I published the following post on a French website, Agoravox, which at first glance, seemed rather like the present one. I wanted to share my views on the dangers of tampering with proven democratic systems, to a French audience. The response I got was quite worrying. It was a mixture of insults and extremist remarks. I tried responding to the harsh and unjustified criticism, but this just made things worse. I subsequently found out that the site has had problems in the past and has been accused of promoting conspiracy theories.
What is extremely worrying is that these people, who will probably vote for the National Front presidential candidate, Marine Le Pen, are not willing to discuss anything with anybody who disagrees with them. They are, like a large majority of those who voted Leave in the UK, set in their views, have no policies, and have a large vocabulary when it comes to insults. The reason that they will vote Le Pen is not necessarily that they agree with all she says, but is their way of “getting their own back” on the other politicians. Marine Le Pen will certainly reach the second round of the French presidential election in 2017, and will probably face the centrist Alain Juppé. It’s going to take a lot of persuading to prevent her from beating him too.
I thought, at first, that in endorsing the UK parliament’s right to vote for the triggering of Article 50, the high court ruling was a good thing. Having heard Theresa May’s views that it wouldn’t change her timetable or attitude, and other politicians saying that they were going to vote for Brexit anyway, has made me doubt the usefulness of this decision. It seems to me that the UK’s entire democratic system has been twisted and turned to suit the result of the EU referendum.
I was under the impression, maybe naively, that in a parliamentary democracy, the election candidates proposed policies to the electorate, and not the other way around. In the present situation, it seems that the electorate has decided that the government should lead the UK out of Europe and the government has responded by saying “OK we’ll do it, but we don’t exactly know how, nor do we really agree with you. And, furthermore, let’s not use parliament to discuss it.”
In asking the high court to decide whether Article 50 could be triggered without the consent of parliament, Gina Miller was only doing what others should have done. She has, barring a reversal of the ruling by the supreme court, defended the true values of a parliamentary democracy by actually getting Parliament to vote on the Brexit process. This is because people vote for policies, members of parliament represent the voters and, policies are discussed and carried through by the national parliament. This democratic process should not, under any circumstances, be tampered with. That an advisory referendum was held for such an important decision as membership of the EU does not alter the fact that the UK is a parliamentary democracy.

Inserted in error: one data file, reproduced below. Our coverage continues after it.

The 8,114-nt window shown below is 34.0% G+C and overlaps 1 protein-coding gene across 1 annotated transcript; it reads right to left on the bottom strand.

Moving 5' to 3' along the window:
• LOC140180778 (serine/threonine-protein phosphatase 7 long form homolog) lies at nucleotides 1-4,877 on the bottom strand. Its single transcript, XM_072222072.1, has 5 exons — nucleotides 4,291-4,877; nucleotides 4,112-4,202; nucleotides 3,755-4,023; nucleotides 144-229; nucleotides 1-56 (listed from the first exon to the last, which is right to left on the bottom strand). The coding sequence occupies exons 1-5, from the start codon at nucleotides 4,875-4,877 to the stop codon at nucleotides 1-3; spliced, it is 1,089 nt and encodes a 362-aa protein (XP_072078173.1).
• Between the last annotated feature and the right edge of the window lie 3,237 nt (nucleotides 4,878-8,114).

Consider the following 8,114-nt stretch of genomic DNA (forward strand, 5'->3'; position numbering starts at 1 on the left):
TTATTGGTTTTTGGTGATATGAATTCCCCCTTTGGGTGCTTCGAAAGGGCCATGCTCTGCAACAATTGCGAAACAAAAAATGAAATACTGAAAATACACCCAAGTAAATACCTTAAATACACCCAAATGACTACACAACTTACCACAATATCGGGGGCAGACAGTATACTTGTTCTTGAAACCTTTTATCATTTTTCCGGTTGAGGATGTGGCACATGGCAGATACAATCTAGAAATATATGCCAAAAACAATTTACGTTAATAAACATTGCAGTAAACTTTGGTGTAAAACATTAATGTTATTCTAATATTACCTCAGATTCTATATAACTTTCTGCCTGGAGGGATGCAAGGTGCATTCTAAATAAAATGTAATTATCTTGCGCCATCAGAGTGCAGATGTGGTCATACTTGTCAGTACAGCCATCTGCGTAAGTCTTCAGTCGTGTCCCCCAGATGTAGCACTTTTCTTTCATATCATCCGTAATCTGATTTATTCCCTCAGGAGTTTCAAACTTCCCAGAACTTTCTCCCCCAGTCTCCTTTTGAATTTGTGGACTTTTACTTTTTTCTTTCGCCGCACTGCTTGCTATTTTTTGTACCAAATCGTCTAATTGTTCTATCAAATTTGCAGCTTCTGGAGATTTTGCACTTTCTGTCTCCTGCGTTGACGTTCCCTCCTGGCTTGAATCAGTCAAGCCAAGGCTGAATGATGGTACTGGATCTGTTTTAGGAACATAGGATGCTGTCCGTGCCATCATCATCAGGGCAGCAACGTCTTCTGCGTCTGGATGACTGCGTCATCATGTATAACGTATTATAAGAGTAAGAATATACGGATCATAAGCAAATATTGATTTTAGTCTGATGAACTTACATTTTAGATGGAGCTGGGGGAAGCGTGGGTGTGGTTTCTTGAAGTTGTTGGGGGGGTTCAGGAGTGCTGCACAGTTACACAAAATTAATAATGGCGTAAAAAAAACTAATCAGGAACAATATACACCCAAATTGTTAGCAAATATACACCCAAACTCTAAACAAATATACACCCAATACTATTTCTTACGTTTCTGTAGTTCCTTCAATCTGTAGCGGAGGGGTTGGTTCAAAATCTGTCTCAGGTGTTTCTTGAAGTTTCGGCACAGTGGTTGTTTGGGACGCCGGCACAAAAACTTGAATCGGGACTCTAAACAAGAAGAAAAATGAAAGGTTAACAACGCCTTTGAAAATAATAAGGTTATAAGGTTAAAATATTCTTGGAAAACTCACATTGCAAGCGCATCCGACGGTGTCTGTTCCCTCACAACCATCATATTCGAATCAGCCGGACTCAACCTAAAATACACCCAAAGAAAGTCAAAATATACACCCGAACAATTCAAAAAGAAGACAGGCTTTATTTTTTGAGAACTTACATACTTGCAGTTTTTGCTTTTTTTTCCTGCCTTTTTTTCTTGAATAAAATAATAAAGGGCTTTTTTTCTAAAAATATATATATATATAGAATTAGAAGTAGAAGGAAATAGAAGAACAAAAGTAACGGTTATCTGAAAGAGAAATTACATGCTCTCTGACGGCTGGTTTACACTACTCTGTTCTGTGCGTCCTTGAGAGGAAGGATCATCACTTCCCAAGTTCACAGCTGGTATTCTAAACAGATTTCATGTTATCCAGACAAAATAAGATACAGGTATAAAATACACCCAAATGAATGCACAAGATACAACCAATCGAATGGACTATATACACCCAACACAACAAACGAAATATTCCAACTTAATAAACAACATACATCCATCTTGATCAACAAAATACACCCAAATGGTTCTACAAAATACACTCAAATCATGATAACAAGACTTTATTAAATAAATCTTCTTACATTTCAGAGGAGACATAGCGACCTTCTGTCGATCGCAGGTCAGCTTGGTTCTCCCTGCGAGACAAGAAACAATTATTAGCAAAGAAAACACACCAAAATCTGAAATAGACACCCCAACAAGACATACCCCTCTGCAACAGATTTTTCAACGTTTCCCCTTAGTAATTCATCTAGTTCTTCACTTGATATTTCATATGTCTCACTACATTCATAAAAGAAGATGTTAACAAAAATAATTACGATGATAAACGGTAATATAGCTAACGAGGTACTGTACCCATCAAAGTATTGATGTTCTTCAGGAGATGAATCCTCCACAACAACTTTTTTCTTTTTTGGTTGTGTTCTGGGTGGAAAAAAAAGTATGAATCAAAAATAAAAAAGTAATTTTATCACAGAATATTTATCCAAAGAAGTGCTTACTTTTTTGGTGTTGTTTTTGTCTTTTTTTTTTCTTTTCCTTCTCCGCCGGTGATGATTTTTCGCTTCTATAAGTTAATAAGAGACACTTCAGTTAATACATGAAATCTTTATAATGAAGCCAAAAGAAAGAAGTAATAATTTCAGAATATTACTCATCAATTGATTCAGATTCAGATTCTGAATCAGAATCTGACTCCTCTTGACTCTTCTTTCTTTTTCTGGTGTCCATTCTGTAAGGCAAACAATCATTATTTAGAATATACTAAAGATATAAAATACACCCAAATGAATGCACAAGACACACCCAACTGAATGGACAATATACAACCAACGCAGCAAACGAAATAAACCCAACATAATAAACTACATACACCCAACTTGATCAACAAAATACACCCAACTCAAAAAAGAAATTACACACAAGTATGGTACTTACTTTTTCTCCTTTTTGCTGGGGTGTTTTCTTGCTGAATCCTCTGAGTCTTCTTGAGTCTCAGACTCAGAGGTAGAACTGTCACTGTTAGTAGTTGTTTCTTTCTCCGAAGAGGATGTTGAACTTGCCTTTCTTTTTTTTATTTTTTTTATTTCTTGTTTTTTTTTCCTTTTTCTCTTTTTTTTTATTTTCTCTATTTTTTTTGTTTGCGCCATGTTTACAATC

In 1945, Winston Churchill suggested that a referendum be held over extending the duration of the wartime cabinet until the war in Japan was over, but Clement Attlee, who formed a coalition government with Winston Churchill, refused.
‘I could not consent to the introduction into our national life of a device so alien to all our traditions as the referendum which has only too often been the instrument of Nazism and Fascism.’ – Clement Attlee, 1945
Given the fact that, in recent times, charismatic demagogues are increasingly being heard and listened to, it is becoming hard not to think that Clement Attlee’s views on the dangers associated with direct popular votes were not exaggerated. Nigel Farage, the exuberant Leave campaigner, designated June 23 as “Independence Day”. Did he mean independence from the EU or from Westminster? The first is highly regrettable, the second highly dangerous.
It is now up to parliament to decide whether the referendum should “dictate” the constitutional future of the UK. Whatever the result, it is clear that parliamentary democracy has taken a blow on the chin. A blow delivered by a democratic tool of the purest kind, but turned out to be a dangerous populist vote. It is up to parliament to get up, lick its wounds, and fight back, for the sake of true democracy.
I am convinced that the storm raging over the United Kingdom since June 23 will not stay put. A wind of isolationism, xenophobia and intolerance is beginning to blow over other countries too. Countries like France, Germany and the Netherlands all have elections in 2017, and certain political parties are already calling for a referendum like the one held in the UK. It’s to be hoped that this wind remains just a breeze and is not transformed into a storm.
The most worrying, however, might not originate from the English Channel, but much further afield. The EU and UK might be well advised to put their differences to one side and concentrate on a problem that concerns us all: a tornado is brewing on the other side of the Atlantic and threatens to destroy all that lies in its path.